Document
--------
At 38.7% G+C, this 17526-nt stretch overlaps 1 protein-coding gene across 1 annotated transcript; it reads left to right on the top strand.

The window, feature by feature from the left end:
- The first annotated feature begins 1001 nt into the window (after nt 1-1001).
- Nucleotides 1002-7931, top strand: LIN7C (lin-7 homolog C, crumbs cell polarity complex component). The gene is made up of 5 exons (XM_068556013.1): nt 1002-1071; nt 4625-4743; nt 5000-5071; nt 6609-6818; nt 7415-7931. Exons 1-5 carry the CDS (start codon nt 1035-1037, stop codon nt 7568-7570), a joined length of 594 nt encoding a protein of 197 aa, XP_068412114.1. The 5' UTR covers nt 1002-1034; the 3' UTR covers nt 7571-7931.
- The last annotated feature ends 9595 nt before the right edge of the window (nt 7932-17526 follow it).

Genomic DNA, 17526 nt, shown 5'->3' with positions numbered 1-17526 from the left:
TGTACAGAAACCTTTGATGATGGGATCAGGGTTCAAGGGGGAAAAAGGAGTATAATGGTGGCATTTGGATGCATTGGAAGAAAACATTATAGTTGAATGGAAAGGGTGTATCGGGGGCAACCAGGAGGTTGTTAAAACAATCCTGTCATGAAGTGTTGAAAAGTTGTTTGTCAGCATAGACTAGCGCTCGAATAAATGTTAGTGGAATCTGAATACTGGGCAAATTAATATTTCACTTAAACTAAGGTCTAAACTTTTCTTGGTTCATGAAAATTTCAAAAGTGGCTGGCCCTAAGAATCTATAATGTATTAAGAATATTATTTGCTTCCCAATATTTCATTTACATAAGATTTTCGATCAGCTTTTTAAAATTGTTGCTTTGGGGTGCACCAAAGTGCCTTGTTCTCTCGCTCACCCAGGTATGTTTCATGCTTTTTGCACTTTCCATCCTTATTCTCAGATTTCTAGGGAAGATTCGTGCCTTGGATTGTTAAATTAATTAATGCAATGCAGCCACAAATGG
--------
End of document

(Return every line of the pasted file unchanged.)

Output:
At 38.7% G+C, this 17526-nt stretch overlaps 1 protein-coding gene across 1 annotated transcript; it reads left to right on the top strand.

The window, feature by feature from the left end:
- The first annotated feature begins 1001 nt into the window (after nt 1-1001).
- Nucleotides 1002-7931, top strand: LIN7C (lin-7 homolog C, crumbs cell polarity complex component). The gene is made up of 5 exons (XM_068556013.1): nt 1002-1071; nt 4625-4743; nt 5000-5071; nt 6609-6818; nt 7415-7931. Exons 1-5 carry the CDS (start codon nt 1035-1037, stop codon nt 7568-7570), a joined length of 594 nt encoding a protein of 197 aa, XP_068412114.1. The 5' UTR covers nt 1002-1034; the 3' UTR covers nt 7571-7931.
- The last annotated feature ends 9595 nt before the right edge of the window (nt 7932-17526 follow it).

Genomic DNA, 17526 nt, shown 5'->3' with positions numbered 1-17526 from the left:
TGTACAGAAACCTTTGATGATGGGATCAGGGTTCAAGGGGGAAAAAGGAGTATAATGGTGGCATTTGGATGCATTGGAAGAAAACATTATAGTTGAATGGAAAGGGTGTATCGGGGGCAACCAGGAGGTTGTTAAAACAATCCTGTCATGAAGTGTTGAAAAGTTGTTTGTCAGCATAGACTAGCGCTCGAATAAATGTTAGTGGAATCTGAATACTGGGCAAATTAATATTTCACTTAAACTAAGGTCTAAACTTTTCTTGGTTCATGAAAATTTCAAAAGTGGCTGGCCCTAAGAATCTATAATGTATTAAGAATATTATTTGCTTCCCAATATTTCATTTACATAAGATTTTCGATCAGCTTTTTAAAATTGTTGCTTTGGGGTGCACCAAAGTGCCTTGTTCTCTCGCTCACCCAGGTATGTTTCATGCTTTTTGCACTTTCCATCCTTATTCTCAGATTTCTAGGGAAGATTCGTGCCTTGGATTGTTAAATTAATTAATGCAATGCAGCCACAAATGG